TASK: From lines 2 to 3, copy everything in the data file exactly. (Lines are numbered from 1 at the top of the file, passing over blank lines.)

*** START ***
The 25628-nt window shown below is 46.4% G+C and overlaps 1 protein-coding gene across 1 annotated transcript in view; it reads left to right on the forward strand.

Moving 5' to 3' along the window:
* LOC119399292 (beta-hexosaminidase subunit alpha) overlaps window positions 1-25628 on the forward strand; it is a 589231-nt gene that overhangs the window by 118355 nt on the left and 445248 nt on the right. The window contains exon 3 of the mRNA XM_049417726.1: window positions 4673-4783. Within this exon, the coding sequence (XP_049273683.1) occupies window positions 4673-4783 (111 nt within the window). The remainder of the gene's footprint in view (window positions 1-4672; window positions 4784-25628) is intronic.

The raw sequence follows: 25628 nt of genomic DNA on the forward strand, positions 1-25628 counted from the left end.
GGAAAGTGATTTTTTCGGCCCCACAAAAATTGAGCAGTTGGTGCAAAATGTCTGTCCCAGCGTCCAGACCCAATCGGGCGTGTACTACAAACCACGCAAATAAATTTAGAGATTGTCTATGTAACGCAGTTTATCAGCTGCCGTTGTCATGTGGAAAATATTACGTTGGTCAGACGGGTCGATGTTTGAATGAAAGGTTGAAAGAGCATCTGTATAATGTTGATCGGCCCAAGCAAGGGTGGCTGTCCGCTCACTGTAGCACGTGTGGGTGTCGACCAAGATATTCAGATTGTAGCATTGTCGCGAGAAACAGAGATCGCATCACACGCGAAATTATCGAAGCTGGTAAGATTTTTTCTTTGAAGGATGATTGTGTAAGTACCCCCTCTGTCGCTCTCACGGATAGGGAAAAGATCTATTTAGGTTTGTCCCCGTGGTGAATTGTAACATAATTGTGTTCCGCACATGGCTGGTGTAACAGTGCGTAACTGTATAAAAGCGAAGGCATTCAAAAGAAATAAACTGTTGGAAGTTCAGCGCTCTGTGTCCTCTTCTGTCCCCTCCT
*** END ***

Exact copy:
Moving 5' to 3' along the window:
* LOC119399292 (beta-hexosaminidase subunit alpha) overlaps window positions 1-25628 on the forward strand; it is a 589231-nt gene that overhangs the window by 118355 nt on the left and 445248 nt on the right. The window contains exon 3 of the mRNA XM_049417726.1: window positions 4673-4783. Within this exon, the coding sequence (XP_049273683.1) occupies window positions 4673-4783 (111 nt within the window). The remainder of the gene's footprint in view (window positions 1-4672; window positions 4784-25628) is intronic.